Rushed Reactions: #1 Kentucky 79, #16 Hampton 56

Posted by Walker Carey on March 20th, 2015

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Rush the Court will be providing wall-to-wall coverage of each of the NCAA Tournament from each of the 13 sites this year. Follow our NCAA Tourney specific Twitter accounts at @RTCeastregion, @RTCMWregion,@RTCsouthregion and @RTCwestregion.

Three Key Takeaways.

It Was All Smiles on the Kentucky Bench Again Tonight (USA Today Images)

It Was All Smiles on the Kentucky Bench Again Tonight (USA Today Images)

  1. Karl-Anthony Towns is an absolute stud. The SEC Freshman of the Year exhibited why he is considered one of the top NBA prospects in college basketball. Towns finished the night with 21 points, 11 rebounds and three blocks. His performance was even more impressive because of how efficient it was. He played just 25 minutes and finished 8-of-12 from the field along with a 5-of-6 showing from the free throw line. Kentucky is loaded with premier performers but none showed out better on Thursday night than Towns. His length, athleticism and ability to impact the game on both ends of the court personifies why he is such a special talent.
  2. This was a home game for Kentucky and Saturday will be too. The KFC Yum! Center is located just 76.8 miles away from Kentucky’s campus. Couple that with the fact that Big Blue Nation travels as well as any fan base in the country and has a large fan base in and around Louisville and you easily understand why Thursday night was essentially a Wildcats’ home game. The second the Cincinnati/Purdue game ended, it was Kentucky time. Fans cheered loudly throughout the night. Nevermind that it was a #1 vs. #16 matchup — they pulled for their Wildcats with the same passion they would if it had been a regional final. With Kentucky advancing to the Round of 32 on Saturday in the same building, expect the atmosphere in the arena to be more of the same as the pursuit of perfection continues.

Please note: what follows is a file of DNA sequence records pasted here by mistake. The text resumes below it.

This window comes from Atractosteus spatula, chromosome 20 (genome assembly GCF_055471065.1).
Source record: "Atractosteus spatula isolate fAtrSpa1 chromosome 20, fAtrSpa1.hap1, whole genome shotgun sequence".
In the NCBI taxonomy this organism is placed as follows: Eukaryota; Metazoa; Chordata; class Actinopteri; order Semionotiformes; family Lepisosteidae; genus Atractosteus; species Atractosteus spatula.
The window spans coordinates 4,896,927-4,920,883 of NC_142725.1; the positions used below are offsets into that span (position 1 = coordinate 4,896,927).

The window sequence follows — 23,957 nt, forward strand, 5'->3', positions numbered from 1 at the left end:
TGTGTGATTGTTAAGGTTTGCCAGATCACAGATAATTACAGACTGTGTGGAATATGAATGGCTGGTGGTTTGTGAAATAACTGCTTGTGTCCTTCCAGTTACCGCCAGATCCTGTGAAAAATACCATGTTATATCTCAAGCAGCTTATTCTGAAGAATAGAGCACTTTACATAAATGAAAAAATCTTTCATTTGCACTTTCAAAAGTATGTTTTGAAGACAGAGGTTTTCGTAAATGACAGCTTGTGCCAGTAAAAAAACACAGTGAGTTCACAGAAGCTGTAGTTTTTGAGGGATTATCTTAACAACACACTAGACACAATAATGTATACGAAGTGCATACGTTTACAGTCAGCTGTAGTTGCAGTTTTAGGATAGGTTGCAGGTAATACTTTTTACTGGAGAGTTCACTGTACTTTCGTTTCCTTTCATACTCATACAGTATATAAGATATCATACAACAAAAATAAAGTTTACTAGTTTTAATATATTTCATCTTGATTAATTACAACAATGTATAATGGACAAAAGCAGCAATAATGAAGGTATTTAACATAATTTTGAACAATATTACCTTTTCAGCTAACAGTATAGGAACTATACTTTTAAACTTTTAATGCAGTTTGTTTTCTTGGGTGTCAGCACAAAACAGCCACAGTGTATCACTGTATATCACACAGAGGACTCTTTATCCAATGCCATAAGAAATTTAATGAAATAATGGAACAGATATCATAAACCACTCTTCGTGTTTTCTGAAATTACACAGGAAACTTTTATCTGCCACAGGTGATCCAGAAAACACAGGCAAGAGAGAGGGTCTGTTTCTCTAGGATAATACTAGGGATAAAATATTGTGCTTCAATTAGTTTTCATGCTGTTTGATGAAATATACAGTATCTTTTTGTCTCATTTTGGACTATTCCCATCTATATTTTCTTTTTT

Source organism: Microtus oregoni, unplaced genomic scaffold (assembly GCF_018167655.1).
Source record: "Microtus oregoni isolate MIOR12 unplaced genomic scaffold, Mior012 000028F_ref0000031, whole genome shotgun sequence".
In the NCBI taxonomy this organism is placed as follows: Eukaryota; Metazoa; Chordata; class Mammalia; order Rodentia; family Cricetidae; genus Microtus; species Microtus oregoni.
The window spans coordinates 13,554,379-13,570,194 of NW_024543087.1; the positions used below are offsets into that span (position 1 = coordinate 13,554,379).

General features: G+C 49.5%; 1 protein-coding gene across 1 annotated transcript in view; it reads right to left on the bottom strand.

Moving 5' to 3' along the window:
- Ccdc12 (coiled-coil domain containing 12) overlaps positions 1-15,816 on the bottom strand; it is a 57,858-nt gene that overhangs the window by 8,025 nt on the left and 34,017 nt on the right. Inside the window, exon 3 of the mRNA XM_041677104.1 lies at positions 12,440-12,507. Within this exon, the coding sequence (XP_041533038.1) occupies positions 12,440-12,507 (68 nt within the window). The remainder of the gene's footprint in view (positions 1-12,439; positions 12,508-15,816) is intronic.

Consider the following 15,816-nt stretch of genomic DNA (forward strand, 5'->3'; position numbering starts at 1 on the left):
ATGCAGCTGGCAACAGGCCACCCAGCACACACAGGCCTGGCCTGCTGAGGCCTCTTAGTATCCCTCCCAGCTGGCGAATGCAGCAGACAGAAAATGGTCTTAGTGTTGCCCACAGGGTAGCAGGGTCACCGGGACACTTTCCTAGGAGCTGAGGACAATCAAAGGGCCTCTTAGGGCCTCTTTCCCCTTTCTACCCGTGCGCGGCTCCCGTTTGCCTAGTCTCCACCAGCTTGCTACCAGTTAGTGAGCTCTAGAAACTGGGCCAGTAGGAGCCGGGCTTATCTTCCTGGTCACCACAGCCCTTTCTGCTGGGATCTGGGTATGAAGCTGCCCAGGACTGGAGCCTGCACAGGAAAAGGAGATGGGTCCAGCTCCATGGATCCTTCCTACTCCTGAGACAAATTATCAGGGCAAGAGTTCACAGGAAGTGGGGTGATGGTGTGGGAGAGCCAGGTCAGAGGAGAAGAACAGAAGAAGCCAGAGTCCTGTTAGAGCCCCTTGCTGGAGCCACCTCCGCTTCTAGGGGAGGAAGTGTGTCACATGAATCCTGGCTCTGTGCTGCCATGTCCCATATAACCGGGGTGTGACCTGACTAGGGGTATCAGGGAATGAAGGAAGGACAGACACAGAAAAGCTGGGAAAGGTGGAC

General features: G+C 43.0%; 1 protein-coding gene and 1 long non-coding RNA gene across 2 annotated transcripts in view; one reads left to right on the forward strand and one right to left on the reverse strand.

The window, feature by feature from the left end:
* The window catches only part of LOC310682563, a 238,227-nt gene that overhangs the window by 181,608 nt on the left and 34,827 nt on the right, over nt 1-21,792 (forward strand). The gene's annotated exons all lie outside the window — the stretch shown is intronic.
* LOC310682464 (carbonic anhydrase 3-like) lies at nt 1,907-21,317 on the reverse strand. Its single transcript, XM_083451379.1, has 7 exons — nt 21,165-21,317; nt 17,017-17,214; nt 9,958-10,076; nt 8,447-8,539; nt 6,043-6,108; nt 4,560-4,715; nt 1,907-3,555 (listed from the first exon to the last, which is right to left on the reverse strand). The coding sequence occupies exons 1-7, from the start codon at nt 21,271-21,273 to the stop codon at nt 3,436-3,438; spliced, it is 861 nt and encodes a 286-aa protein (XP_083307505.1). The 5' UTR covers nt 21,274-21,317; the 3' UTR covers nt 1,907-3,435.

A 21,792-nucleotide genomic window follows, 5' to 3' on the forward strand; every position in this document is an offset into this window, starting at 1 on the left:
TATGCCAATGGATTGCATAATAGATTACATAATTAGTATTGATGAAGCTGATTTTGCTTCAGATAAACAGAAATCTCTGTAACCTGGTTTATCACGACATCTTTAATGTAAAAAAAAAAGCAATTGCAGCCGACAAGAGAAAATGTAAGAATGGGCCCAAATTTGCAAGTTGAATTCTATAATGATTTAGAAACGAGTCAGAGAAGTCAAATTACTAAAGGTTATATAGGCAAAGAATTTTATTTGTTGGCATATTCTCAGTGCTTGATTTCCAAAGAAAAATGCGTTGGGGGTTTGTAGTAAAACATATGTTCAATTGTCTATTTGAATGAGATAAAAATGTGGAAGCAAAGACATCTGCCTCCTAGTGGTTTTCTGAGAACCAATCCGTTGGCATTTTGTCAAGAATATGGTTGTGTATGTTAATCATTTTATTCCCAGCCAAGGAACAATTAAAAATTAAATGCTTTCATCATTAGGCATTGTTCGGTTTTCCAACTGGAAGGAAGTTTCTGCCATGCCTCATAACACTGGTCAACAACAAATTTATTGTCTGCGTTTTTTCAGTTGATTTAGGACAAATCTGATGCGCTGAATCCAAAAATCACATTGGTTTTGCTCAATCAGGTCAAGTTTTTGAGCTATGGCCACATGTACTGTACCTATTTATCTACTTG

3. Hampton deserves a lot of credit for fighting until the end. Prior to Hampton’s victory over Manhattan at the First Four in Dayton on Tuesday, the Pirates were 16-17. They needed an unexpected run through the MEAC title to even earn the chance to go to Dayton. The difference in talent level between Kentucky and Hampton is as big as the Grand Canyon, though. This, however, did not stop Edward Joyner Jr.’s squad from fighting all game long. It forced some bad Kentucky shots in the first half and only trailed 18-14 at the 8:27 mark, and it finished the game on a 28-16 run after falling behind by 35 with 12:43 to play. Pirates guard Quinton Chievous was a warrior all night. Playing on an ankle he injured in the win over Manhattan, Chievous finished with a game-high 22 points to go along with 10 rebounds. Hampton is certainly not pleased with the loss, but it definitely deserves some credit for the way it went out.

Player of the Game. Karl-Anthony Towns, Kentucky. The freshman turned in a performance that made you realize why he has received so many accolades and so much attention this season. In just 25 minutes of play, Towns tallied 21 points and collected 11 rebounds. Among all of Kentucky’s talented charges, Towns was the best in the win over Hampton.